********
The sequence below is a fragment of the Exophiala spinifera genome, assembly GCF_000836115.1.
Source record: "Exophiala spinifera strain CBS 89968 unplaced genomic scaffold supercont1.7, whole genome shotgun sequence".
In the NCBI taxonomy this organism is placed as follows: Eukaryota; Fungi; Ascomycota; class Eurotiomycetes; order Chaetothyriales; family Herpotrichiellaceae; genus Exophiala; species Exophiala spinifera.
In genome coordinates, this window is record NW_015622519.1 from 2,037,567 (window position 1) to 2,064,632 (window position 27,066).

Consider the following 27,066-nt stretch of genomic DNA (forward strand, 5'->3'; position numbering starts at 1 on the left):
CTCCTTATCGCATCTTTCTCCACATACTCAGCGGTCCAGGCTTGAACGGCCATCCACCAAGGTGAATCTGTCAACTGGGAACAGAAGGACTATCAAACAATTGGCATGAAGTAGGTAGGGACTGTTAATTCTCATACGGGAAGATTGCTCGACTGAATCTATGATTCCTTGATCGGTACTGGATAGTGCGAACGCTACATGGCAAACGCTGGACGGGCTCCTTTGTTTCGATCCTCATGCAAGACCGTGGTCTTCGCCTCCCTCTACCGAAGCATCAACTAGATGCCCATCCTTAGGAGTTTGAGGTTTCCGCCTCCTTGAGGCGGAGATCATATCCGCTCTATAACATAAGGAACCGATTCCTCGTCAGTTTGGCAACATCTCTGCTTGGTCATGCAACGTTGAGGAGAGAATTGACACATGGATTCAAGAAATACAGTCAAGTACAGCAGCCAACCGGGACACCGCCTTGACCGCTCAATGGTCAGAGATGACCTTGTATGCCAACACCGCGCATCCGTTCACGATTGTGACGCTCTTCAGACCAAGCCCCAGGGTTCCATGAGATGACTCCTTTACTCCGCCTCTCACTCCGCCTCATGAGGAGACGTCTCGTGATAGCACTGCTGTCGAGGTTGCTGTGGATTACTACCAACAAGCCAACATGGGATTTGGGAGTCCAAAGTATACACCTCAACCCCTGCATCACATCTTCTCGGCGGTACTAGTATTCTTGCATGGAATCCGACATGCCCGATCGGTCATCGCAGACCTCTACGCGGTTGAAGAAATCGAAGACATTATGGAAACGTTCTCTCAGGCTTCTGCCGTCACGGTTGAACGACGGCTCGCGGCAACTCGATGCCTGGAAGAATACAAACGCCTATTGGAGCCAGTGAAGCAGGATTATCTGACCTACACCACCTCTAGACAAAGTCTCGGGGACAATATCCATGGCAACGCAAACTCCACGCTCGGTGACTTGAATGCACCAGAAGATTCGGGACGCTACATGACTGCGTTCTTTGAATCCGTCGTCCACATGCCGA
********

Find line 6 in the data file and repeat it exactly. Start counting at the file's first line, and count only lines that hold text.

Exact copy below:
CTCCTTATCGCATCTTTCTCCACATACTCAGCGGTCCAGGCTTGAACGGCCATCCACCAAGGTGAATCTGTCAACTGGGAACAGAAGGACTATCAAACAATTGGCATGAAGTAGGTAGGGACTGTTAATTCTCATACGGGAAGATTGCTCGACTGAATCTATGATTCCTTGATCGGTACTGGATAGTGCGAACGCTACATGGCAAACGCTGGACGGGCTCCTTTGTTTCGATCCTCATGCAAGACCGTGGTCTTCGCCTCCCTCTACCGAAGCATCAACTAGATGCCCATCCTTAGGAGTTTGAGGTTTCCGCCTCCTTGAGGCGGAGATCATATCCGCTCTATAACATAAGGAACCGATTCCTCGTCAGTTTGGCAACATCTCTGCTTGGTCATGCAACGTTGAGGAGAGAATTGACACATGGATTCAAGAAATACAGTCAAGTACAGCAGCCAACCGGGACACCGCCTTGACCGCTCAATGGTCAGAGATGACCTTGTATGCCAACACCGCGCATCCGTTCACGATTGTGACGCTCTTCAGACCAAGCCCCAGGGTTCCATGAGATGACTCCTTTACTCCGCCTCTCACTCCGCCTCATGAGGAGACGTCTCGTGATAGCACTGCTGTCGAGGTTGCTGTGGATTACTACCAACAAGCCAACATGGGATTTGGGAGTCCAAAGTATACACCTCAACCCCTGCATCACATCTTCTCGGCGGTACTAGTATTCTTGCATGGAATCCGACATGCCCGATCGGTCATCGCAGACCTCTACGCGGTTGAAGAAATCGAAGACATTATGGAAACGTTCTCTCAGGCTTCTGCCGTCACGGTTGAACGACGGCTCGCGGCAACTCGATGCCTGGAAGAATACAAACGCCTATTGGAGCCAGTGAAGCAGGATTATCTGACCTACACCACCTCTAGACAAAGTCTCGGGGACAATATCCATGGCAACGCAAACTCCACGCTCGGTGACTTGAATGCACCAGAAGATTCGGGACGCTACATGACTGCGTTCTTTGAATCCGTCGTCCACATGCCGA